I was just going thru this site..I found ur code ..it was good...
Actually I wanted to something like this so i was searching on the net...I'm glad I found ur code...it saved lot of time for me...
thanks once more....
Im a newbie vc++6 user and Ive been looking a the source code and whilst exactly what I need I cant really figure which bits I need to extract to make my own version of this program. Im just after a plain command line
eg crc.exe <filename> but Im not too sure how to remove all of the extra bits. I want to implement the Static Assembler crc32 function...could anyone possibly help me?
Does anyone know if the crc is the same if u use it on anagrams:
STOP = "Xa"
POTS = "Xa" or does it end up as "Xb"?
TOPS = "Xa" or "Xc"
Further, IF IT IS a different CRC, does anyone know of a "functional relationship" (mathmatical) between
"Xa" & "X any n", given they are derived from the SAME letters(i'm assuming ASCII representations in binary at the lower levels) and that
A+B+C = C+A+B
no matter the order they are added,
and also A(B*C) = (A*B)C...im kinda new to programming and all this math, so looking for some basic pointers(groan).
FYI-im thinking of using such an approach to find anagrams in a given list, and thinking of using this method to "flag" words having the same crc/checksum(since its faster). Anyone having ideas how this might be done(if u have addressed such a challenge previously) are encouraged to email them to me. :-)
I've found the following source to be very helpful. It's not asm, but it's portable and it's the fastest and tightest C source I've found. Table driven, 16 & 32bit CRC, and offers both byte and word alignment alternatives.
another note though, the MapFileAndCheckSum returns different CheckSum on a really identical file between WinNT and Win9x operating system. Try multiple files,speacially EXE and DLL files to see the result.
when i tried the sample code posted, the Checksum values of the files returned are identical.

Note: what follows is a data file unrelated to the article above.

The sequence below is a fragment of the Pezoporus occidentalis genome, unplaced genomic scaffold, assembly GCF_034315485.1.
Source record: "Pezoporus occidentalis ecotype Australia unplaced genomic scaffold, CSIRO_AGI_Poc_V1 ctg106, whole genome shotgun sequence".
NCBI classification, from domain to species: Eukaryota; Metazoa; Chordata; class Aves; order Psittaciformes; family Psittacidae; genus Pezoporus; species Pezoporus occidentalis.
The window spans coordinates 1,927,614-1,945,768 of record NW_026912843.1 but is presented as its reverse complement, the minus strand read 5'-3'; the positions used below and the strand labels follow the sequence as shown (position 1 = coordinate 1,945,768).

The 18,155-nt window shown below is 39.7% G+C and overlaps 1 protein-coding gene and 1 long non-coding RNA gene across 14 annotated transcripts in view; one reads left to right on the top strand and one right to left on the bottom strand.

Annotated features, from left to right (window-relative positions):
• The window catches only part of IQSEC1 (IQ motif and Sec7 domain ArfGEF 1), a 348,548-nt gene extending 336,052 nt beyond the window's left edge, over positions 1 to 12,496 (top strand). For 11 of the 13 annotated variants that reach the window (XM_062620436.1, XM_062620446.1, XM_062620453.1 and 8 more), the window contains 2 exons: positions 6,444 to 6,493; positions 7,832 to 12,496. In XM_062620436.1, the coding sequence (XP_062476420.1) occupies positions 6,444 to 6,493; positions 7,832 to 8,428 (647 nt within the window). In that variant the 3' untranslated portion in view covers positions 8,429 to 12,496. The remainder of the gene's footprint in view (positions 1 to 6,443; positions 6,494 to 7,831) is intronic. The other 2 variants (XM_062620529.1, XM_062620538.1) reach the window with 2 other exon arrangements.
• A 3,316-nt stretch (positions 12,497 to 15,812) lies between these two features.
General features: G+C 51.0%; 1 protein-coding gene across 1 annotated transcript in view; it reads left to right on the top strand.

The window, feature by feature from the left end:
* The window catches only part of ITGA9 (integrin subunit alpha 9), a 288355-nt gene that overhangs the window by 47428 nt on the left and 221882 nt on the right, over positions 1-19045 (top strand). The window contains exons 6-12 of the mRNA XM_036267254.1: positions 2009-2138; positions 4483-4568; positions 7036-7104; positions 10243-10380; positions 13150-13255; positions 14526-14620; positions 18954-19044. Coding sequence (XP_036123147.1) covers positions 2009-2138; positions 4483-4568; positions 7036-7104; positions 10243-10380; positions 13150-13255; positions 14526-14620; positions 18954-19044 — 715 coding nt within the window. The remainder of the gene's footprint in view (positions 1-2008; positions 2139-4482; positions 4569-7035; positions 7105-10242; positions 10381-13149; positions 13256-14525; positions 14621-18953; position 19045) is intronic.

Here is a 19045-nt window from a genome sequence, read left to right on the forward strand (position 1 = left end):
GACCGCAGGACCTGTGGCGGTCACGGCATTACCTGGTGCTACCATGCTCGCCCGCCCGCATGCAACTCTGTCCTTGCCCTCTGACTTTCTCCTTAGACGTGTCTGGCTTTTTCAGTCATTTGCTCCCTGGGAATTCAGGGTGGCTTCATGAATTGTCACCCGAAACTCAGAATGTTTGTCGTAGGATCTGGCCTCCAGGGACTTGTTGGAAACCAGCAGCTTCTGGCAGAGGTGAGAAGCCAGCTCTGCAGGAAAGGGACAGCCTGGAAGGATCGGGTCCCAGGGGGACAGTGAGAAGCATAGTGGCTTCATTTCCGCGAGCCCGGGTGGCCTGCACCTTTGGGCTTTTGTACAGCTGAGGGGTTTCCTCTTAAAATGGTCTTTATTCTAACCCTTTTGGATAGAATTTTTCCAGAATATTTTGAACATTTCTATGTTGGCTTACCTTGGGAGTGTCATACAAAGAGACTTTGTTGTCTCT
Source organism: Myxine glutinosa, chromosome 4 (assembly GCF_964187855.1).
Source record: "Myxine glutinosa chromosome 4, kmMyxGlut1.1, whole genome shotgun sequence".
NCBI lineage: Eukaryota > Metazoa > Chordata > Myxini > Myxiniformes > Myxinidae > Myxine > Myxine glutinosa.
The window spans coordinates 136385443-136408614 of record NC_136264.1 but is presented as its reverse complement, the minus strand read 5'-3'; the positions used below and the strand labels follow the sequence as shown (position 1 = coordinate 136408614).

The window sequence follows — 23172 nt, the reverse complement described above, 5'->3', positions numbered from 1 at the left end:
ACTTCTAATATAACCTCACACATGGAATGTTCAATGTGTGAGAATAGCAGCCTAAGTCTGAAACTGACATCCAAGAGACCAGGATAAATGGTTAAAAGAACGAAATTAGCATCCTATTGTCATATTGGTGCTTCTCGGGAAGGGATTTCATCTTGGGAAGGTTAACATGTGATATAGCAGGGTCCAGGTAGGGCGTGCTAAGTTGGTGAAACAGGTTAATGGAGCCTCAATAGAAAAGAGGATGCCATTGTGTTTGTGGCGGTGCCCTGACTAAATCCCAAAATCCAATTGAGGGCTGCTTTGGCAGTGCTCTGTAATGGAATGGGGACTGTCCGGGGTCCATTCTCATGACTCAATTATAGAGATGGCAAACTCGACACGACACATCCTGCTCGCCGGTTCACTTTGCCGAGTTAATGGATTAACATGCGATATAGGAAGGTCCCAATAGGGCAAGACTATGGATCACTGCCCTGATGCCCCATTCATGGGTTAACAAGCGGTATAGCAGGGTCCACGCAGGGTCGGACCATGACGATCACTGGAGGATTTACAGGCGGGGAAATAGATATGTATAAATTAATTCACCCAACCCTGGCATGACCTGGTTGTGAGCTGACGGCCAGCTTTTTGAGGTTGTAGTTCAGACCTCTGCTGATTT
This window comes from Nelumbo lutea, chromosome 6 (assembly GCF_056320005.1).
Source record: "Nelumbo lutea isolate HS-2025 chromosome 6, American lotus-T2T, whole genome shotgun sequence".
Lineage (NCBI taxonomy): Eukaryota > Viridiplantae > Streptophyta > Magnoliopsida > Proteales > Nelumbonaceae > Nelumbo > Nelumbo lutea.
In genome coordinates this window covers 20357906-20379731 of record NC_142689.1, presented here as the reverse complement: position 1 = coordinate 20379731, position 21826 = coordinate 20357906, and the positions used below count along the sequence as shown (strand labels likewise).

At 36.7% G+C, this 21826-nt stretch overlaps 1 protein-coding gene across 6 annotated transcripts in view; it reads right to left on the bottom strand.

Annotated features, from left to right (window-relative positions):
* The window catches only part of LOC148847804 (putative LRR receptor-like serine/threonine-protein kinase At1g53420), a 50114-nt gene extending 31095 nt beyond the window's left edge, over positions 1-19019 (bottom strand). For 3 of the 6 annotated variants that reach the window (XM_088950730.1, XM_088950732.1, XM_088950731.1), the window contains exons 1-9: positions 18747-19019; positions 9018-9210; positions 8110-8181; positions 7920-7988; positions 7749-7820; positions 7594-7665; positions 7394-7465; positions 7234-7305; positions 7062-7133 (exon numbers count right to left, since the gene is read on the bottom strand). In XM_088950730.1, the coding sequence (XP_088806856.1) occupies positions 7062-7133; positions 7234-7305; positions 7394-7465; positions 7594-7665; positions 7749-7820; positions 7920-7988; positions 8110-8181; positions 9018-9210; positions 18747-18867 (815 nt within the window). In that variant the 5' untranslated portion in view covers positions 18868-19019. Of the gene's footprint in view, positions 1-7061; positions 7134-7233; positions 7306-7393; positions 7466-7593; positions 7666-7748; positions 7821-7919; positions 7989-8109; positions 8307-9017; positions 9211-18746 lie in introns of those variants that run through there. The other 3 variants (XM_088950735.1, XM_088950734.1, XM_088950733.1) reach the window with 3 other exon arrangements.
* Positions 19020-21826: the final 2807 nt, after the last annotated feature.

There are two very common implementations of CRC, normal and reflected.
Normal CRCs process the input data from LSb (bit) to MSb. You can see this in your table generation routine. Also, in a normal CRC, you are processing the LSB (byte) of the CRC each time. (Oh, btw, in theory, a CRC can be generated for a stream of bits of any length such as 3. It is the table lookup optimization that forces the byte limit.)
In a reflected CRC, the input data is processed from MSb to LSb. Now, you can make a reflected algorithm act normal by reversing the bit order of the input data and the input/output CRC values. However, this is REALLY slow.
To implement a reflected CRC, first reverse the polynomial. However, most of the time the polynomial is already reversed (which is why you see 0x04C11DB7 instead of 0xEDB88320.) Next, during table generation, instead of testing the low bit of the input byte, test the high bit and shift up instead of down.
Finally, in the table lookup, all you have to have is:
So, when you see a reversed CRC polynomial, that is a good hint that they are actually using a reflected CRC and not the normal type.
Of course, there is always some person who uses a reversed polynomial with a normal crc or normal polynomials with reflected crcs. But the good news is that reversed polynomials tend to work just as well.
Also, it is VERY VERY important that the seed value is set to something other than 0 (which it is in this code). If the seed is 0, then a stream of 10 or 23402490 NULL bytes will always yield a zero crc (excluding any final one's compliment.)